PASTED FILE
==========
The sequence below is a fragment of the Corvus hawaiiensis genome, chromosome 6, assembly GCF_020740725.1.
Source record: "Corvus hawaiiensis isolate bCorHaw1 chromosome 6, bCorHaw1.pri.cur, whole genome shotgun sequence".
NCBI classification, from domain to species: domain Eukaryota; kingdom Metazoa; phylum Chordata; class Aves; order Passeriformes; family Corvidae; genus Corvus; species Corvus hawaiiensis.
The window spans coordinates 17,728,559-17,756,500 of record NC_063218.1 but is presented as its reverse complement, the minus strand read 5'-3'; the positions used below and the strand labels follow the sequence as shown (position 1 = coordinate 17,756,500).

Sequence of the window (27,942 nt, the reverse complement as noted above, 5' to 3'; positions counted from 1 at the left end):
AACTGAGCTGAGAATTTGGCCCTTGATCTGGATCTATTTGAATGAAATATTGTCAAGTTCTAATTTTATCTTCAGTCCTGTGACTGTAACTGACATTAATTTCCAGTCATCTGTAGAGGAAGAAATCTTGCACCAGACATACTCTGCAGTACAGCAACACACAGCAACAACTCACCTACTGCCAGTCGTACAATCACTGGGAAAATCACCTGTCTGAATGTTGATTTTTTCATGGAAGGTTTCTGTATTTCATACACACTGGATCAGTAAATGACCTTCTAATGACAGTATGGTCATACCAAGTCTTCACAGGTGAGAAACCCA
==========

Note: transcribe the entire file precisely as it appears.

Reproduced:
The sequence below is a fragment of the Corvus hawaiiensis genome, chromosome 6, assembly GCF_020740725.1.
Source record: "Corvus hawaiiensis isolate bCorHaw1 chromosome 6, bCorHaw1.pri.cur, whole genome shotgun sequence".
NCBI classification, from domain to species: domain Eukaryota; kingdom Metazoa; phylum Chordata; class Aves; order Passeriformes; family Corvidae; genus Corvus; species Corvus hawaiiensis.
The window spans coordinates 17,728,559-17,756,500 of record NC_063218.1 but is presented as its reverse complement, the minus strand read 5'-3'; the positions used below and the strand labels follow the sequence as shown (position 1 = coordinate 17,756,500).

Sequence of the window (27,942 nt, the reverse complement as noted above, 5' to 3'; positions counted from 1 at the left end):
AACTGAGCTGAGAATTTGGCCCTTGATCTGGATCTATTTGAATGAAATATTGTCAAGTTCTAATTTTATCTTCAGTCCTGTGACTGTAACTGACATTAATTTCCAGTCATCTGTAGAGGAAGAAATCTTGCACCAGACATACTCTGCAGTACAGCAACACACAGCAACAACTCACCTACTGCCAGTCGTACAATCACTGGGAAAATCACCTGTCTGAATGTTGATTTTTTCATGGAAGGTTTCTGTATTTCATACACACTGGATCAGTAAATGACCTTCTAATGACAGTATGGTCATACCAAGTCTTCACAGGTGAGAAACCCA